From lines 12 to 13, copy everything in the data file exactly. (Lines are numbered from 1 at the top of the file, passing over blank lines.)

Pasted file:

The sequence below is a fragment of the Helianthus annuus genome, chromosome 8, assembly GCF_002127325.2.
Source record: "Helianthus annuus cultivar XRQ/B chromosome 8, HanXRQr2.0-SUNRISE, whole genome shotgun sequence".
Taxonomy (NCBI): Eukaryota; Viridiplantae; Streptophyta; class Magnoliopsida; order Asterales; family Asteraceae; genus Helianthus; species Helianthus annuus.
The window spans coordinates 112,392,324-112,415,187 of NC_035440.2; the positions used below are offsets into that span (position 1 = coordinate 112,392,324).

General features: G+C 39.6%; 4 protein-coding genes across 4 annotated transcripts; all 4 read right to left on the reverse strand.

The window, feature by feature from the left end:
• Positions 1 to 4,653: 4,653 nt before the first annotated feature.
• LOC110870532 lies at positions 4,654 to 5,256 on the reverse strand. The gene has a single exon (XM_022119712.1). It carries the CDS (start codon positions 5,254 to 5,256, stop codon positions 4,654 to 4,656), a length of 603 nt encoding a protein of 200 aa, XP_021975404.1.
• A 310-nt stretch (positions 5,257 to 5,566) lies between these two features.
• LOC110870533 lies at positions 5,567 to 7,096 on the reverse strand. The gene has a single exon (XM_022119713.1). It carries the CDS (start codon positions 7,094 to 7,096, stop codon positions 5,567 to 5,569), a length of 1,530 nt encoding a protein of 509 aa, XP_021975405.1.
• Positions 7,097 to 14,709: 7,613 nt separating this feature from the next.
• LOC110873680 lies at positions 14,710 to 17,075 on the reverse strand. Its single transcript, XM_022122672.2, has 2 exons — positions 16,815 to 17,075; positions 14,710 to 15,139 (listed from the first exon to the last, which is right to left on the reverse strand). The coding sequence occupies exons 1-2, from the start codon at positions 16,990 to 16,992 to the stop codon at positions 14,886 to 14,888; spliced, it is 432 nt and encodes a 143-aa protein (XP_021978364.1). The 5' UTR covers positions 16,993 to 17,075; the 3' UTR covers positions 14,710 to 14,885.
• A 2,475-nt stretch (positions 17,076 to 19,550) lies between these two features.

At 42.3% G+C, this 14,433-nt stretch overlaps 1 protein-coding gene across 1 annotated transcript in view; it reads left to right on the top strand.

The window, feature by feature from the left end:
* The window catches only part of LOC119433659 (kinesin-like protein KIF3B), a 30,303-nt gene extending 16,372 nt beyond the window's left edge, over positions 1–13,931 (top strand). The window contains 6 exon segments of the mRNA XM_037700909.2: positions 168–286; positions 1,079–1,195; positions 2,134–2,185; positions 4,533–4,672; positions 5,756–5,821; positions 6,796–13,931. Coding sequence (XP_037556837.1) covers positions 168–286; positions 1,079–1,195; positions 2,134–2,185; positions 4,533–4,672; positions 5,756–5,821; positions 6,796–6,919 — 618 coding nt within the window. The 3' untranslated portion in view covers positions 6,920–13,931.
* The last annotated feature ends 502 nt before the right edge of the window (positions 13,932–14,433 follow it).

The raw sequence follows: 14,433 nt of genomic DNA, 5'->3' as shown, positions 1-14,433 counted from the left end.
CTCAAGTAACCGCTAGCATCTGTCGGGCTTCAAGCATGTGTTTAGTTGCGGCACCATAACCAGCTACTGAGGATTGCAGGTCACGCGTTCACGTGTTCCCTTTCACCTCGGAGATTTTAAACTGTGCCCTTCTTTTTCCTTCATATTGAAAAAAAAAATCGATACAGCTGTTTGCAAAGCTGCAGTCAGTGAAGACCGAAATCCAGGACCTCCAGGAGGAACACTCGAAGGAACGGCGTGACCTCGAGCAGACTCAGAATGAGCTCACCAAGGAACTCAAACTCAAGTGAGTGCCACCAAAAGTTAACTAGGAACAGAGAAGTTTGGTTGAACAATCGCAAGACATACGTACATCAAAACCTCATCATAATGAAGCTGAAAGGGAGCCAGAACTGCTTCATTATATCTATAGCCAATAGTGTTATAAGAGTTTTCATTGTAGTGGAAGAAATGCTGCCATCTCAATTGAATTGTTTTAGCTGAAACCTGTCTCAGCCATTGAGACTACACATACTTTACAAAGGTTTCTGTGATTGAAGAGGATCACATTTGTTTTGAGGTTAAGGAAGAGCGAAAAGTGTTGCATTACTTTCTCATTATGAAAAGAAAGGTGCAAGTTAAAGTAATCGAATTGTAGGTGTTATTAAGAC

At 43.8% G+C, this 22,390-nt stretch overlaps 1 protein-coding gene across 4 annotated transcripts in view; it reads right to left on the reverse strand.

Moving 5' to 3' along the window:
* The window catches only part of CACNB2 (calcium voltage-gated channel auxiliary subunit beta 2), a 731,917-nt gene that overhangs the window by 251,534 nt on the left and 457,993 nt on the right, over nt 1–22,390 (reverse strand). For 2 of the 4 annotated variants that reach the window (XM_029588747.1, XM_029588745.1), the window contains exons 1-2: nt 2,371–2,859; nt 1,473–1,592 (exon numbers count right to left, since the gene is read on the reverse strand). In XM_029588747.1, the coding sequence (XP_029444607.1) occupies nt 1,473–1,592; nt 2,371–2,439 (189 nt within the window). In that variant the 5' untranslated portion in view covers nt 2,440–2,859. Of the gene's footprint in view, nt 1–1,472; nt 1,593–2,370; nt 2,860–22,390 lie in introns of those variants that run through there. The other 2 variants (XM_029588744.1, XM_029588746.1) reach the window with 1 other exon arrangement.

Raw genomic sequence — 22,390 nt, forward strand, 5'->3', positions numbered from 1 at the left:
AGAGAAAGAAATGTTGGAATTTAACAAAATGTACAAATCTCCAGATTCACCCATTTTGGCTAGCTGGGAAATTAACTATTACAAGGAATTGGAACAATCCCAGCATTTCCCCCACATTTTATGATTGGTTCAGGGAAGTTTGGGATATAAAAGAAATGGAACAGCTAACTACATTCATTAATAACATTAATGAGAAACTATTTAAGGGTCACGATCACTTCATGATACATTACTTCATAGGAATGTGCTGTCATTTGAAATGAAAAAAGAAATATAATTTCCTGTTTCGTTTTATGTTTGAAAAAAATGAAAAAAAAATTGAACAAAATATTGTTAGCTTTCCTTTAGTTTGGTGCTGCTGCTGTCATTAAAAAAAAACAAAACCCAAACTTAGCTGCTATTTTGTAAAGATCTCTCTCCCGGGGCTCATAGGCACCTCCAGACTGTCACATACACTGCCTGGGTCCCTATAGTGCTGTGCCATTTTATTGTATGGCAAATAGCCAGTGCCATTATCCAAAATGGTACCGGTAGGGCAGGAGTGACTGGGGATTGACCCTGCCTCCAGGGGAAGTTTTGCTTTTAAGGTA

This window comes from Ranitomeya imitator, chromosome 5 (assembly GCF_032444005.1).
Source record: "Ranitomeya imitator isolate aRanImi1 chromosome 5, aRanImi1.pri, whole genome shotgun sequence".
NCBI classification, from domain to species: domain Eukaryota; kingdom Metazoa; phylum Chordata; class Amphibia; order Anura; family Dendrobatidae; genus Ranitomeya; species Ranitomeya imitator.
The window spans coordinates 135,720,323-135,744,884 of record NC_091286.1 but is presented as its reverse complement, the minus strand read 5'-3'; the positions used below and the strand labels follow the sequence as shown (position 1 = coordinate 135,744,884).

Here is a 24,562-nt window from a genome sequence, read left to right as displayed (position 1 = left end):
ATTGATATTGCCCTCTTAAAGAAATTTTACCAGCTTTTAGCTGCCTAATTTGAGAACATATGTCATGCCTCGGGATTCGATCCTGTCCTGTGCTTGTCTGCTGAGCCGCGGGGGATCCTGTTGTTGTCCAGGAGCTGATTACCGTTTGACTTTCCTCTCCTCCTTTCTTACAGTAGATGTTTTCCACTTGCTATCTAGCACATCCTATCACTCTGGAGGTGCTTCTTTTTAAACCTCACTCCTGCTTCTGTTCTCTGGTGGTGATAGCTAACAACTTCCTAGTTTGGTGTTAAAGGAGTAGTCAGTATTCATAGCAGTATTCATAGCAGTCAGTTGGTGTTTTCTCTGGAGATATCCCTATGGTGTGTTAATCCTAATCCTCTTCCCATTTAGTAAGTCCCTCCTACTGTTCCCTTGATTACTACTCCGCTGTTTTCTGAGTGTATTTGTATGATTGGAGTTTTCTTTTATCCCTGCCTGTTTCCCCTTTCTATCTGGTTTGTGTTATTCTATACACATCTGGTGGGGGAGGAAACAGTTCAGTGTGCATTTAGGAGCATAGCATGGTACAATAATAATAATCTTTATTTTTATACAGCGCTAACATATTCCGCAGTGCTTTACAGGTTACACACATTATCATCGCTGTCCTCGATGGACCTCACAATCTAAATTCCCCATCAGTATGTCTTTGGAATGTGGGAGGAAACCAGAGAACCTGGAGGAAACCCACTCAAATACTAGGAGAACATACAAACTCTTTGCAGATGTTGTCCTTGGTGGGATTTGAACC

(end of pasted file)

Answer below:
• LOC110873680 lies at positions 14,710 to 17,075 on the reverse strand. Its single transcript, XM_022122672.2, has 2 exons — positions 16,815 to 17,075; positions 14,710 to 15,139 (listed from the first exon to the last, which is right to left on the reverse strand). The coding sequence occupies exons 1-2, from the start codon at positions 16,990 to 16,992 to the stop codon at positions 14,886 to 14,888; spliced, it is 432 nt and encodes a 143-aa protein (XP_021978364.1). The 5' UTR covers positions 16,993 to 17,075; the 3' UTR covers positions 14,710 to 14,885.
• A 2,475-nt stretch (positions 17,076 to 19,550) lies between these two features.